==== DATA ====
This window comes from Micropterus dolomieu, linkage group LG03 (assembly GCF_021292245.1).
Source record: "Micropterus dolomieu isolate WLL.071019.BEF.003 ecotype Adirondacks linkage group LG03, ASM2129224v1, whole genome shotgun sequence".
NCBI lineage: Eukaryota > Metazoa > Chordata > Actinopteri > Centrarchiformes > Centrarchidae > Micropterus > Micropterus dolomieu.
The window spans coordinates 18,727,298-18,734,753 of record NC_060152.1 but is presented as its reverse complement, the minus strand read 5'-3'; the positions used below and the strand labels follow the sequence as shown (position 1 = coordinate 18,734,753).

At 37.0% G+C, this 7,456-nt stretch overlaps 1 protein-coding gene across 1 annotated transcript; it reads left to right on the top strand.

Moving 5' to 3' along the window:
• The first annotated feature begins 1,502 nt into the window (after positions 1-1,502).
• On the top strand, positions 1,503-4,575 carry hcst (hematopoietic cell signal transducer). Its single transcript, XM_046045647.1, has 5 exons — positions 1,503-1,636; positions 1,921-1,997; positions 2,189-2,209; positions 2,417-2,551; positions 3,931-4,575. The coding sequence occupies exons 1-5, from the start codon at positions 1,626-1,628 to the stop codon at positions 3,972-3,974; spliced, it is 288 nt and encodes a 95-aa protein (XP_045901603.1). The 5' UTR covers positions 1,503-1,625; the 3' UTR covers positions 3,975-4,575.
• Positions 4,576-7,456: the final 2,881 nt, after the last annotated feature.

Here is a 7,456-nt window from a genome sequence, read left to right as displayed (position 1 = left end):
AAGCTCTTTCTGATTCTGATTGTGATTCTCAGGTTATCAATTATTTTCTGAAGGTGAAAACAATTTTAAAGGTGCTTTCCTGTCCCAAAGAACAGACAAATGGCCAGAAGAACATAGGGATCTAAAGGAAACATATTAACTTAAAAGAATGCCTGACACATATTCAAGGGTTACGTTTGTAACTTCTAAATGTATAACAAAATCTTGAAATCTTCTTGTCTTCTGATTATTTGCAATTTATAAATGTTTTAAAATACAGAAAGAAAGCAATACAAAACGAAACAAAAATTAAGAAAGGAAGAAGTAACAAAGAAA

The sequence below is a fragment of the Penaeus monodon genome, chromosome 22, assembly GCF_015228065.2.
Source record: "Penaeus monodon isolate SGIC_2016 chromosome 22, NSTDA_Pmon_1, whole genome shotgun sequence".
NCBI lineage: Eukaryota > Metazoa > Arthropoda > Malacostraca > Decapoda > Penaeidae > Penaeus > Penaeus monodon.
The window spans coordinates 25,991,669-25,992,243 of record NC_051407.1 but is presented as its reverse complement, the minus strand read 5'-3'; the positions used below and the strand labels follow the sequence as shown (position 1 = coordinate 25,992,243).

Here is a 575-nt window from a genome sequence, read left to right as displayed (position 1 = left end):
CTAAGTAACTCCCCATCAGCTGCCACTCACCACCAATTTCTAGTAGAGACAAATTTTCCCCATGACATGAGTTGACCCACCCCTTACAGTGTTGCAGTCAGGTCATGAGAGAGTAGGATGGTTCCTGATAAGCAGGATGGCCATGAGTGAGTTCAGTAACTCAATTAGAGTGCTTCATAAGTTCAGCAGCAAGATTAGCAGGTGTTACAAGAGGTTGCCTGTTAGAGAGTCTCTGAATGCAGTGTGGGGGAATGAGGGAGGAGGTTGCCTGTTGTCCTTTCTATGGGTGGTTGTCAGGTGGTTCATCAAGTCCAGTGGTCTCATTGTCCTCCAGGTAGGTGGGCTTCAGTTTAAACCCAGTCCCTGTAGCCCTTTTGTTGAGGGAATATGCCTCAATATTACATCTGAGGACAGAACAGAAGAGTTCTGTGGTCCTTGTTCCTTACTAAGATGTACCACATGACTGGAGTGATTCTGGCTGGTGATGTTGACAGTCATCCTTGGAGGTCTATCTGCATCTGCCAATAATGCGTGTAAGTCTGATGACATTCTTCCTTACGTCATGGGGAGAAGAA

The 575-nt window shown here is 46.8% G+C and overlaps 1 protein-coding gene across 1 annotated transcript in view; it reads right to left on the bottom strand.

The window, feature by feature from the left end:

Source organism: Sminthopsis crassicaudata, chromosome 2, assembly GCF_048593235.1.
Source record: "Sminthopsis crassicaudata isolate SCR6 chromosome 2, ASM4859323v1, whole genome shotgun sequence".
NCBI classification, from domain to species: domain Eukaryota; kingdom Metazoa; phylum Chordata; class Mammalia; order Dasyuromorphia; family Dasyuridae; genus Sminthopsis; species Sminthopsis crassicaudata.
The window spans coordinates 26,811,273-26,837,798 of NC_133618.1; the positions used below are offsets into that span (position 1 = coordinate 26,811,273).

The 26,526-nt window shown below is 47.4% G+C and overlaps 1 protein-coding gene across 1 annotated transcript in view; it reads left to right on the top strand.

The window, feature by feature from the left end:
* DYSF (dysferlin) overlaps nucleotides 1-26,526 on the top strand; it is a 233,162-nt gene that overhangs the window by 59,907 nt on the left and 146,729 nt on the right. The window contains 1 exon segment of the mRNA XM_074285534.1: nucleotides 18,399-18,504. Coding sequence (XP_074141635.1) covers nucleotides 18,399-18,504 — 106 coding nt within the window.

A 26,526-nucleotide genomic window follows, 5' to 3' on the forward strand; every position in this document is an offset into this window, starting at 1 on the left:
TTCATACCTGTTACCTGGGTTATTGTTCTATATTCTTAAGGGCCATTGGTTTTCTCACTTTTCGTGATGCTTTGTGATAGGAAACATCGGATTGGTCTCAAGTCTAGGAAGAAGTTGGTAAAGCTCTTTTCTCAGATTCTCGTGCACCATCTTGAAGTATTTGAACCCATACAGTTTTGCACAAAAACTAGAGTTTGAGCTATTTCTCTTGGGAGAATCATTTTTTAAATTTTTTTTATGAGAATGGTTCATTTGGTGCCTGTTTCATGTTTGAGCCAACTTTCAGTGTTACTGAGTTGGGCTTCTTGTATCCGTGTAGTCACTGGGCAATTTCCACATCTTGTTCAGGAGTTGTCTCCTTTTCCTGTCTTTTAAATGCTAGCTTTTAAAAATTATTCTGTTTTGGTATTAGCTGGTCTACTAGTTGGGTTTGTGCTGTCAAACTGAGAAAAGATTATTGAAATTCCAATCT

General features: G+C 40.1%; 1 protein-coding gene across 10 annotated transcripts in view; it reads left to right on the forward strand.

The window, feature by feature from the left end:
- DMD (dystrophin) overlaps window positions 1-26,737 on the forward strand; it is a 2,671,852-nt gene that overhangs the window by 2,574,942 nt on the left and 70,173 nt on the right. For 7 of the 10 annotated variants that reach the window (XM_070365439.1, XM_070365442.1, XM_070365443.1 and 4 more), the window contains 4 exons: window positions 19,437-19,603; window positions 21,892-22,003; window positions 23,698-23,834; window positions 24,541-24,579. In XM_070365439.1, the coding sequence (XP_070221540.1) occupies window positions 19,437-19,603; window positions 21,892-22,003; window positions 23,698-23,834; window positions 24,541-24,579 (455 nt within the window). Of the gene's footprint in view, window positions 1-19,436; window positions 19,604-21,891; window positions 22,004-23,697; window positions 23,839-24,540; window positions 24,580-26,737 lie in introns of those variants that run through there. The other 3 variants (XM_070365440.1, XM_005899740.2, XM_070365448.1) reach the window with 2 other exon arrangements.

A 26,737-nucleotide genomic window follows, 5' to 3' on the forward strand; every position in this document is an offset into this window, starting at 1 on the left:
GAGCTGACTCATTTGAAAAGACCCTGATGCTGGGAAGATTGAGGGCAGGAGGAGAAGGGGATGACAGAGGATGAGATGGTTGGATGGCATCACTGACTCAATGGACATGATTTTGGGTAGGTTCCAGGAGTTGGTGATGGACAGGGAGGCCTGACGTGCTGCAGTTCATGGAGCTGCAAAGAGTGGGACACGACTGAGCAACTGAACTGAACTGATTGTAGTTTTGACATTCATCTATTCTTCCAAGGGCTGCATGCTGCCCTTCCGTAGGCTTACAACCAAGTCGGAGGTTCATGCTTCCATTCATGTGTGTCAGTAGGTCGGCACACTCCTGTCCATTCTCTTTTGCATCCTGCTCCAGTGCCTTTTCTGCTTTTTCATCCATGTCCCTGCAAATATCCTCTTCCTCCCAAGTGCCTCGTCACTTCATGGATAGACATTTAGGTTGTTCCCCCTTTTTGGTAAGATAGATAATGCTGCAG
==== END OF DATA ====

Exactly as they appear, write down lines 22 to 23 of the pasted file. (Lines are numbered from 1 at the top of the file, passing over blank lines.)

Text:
NCBI classification, from domain to species: domain Eukaryota; kingdom Metazoa; phylum Chordata; class Mammalia; order Dasyuromorphia; family Dasyuridae; genus Sminthopsis; species Sminthopsis crassicaudata.
The window spans coordinates 26,811,273-26,837,798 of NC_133618.1; the positions used below are offsets into that span (position 1 = coordinate 26,811,273).